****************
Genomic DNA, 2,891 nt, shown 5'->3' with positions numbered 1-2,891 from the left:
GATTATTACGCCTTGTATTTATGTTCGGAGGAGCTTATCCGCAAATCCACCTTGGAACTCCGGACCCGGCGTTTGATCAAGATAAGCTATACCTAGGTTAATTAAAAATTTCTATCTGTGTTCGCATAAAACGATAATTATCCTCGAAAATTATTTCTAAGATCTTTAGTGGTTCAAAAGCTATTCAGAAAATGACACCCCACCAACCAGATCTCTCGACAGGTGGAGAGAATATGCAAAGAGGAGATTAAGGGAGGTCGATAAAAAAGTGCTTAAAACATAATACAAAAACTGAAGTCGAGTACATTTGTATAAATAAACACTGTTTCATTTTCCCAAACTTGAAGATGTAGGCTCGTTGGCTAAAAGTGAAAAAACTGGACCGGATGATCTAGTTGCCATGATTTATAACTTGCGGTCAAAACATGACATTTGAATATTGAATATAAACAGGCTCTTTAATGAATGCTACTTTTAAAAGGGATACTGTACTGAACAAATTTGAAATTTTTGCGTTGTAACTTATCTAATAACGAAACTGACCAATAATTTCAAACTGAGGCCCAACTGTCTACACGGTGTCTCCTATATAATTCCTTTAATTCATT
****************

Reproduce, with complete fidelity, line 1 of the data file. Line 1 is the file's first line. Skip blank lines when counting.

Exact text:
Genomic DNA, 2,891 nt, shown 5'->3' with positions numbered 1-2,891 from the left: